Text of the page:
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(This d'var torah/original midrash is based on the content of last week's parashah, Vayigash (the reunion of Joseph with his brothers and later with Jacob) and this week's parashah, Vayhi (Jacob's death).)

This week is parashat Vayigash In this parashah, Joseph and his brothers have a tearful reunion. After testing and tricking his brothers (see last week's d'var Torah) Joseph is finally forced to reveal himself. This takes place after he takes Benjamin into custody for "stealing" his silver chalice and telling the other brothers that they will have to leave without Benjamin. Judah's response to this is to remind Joseph that their father will die if they return Benjamin and to offer himself in Benjamin's place. When this happens Joseph's facade cracks and he orders all of his guards and servants to leave the room. He then reveals himself and cries so loudly that it can be heard throughout the palace.

It seems clear that Judah's actions triggered within Joseph and extreme reaction. After all that has happened Judah makes it clear to Joseph that he and his brothers have changed. Though they were more than willing to bereave their father by selling Joseph into slavery and maintaining the ruse that he had been killed, they were not willing to do so now. Specifically, in our text, Judah is not willing to play the game any more. He is now ready to take responsibility and to put his own life on the line to save his brother -- and to save their father from more heartache.

As Yehudim/Jews we are descendant, at least metaphorically, from Yehuda/ Judah. And so the authors of the Torah put the best face possible on our namesake in this story. But besides protecting his father and his youngest brother what Judah does is allow Joseph to reveal himself and to cry. And Joseph cries tears that seems to have been stored up inside of him for years. Just as Joseph made certain that Egypt would store grain during the seven years of plenty in order to provide during the seven years of famine, so he stored up his own tears throughout those years. As he oversaw Egyptian society he pushed aside his own feelings and emotions. He gathered them as the people gathered the corn and stored them up in the storehouses of his mind and his heart. Judah's actions allowed him to open up the storehouses and let his tears flow.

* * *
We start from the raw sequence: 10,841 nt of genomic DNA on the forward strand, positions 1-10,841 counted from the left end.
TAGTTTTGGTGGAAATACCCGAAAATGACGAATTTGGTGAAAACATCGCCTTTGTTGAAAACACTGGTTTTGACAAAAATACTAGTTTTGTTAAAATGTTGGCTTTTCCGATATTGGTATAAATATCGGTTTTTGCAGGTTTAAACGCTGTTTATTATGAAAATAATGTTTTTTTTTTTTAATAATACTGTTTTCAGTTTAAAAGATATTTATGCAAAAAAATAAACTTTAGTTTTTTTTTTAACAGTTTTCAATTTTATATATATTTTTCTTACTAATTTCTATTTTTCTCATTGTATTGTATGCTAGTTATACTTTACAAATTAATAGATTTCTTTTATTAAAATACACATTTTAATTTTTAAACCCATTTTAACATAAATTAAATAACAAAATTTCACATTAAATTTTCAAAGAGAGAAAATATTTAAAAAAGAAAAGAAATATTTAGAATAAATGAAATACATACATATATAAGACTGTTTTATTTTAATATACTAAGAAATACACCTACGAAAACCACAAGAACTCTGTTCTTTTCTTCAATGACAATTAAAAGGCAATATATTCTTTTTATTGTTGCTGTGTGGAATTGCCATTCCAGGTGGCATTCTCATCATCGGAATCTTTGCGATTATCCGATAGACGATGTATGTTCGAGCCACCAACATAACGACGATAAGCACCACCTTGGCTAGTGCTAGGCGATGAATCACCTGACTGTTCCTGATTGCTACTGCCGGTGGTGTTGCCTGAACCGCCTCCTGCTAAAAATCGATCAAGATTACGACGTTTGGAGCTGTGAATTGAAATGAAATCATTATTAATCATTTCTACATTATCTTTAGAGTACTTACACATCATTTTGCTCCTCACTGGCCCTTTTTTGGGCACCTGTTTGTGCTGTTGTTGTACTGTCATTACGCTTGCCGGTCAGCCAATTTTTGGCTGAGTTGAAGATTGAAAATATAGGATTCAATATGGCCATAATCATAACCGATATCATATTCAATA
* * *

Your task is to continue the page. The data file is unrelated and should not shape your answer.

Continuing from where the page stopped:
Tradition teaches that the Messiah will come from the house of David which is also part of the house of Judah. It also teaches that the Messiah of David will be preceded by the coming of the Messiah of Joseph. Though we take all of this as metaphor I believe that there is an important message in light of this week's parashah. For just as it is Judah that allows Joseph to show his true self it the Messiah of Joseph who will allow the Messiah of David (Judah) to show his/her true self. The relationship of Judah and Joseph that begins as contentious in the end becomes one of mutual respect, admiration and, ultimately, interdependence.

May this be serve as a a model for all of us who might be estranged or distanced from family members. May we remember that in reality, in most cases, we are actually dependant on one another. And may we find what it takes to help us to open up the storehouses of tears and laughter that is within us so that we can let our emotions flow and find our way back to one another.
Topics: Divrei Torah
Type: Dvar Torah

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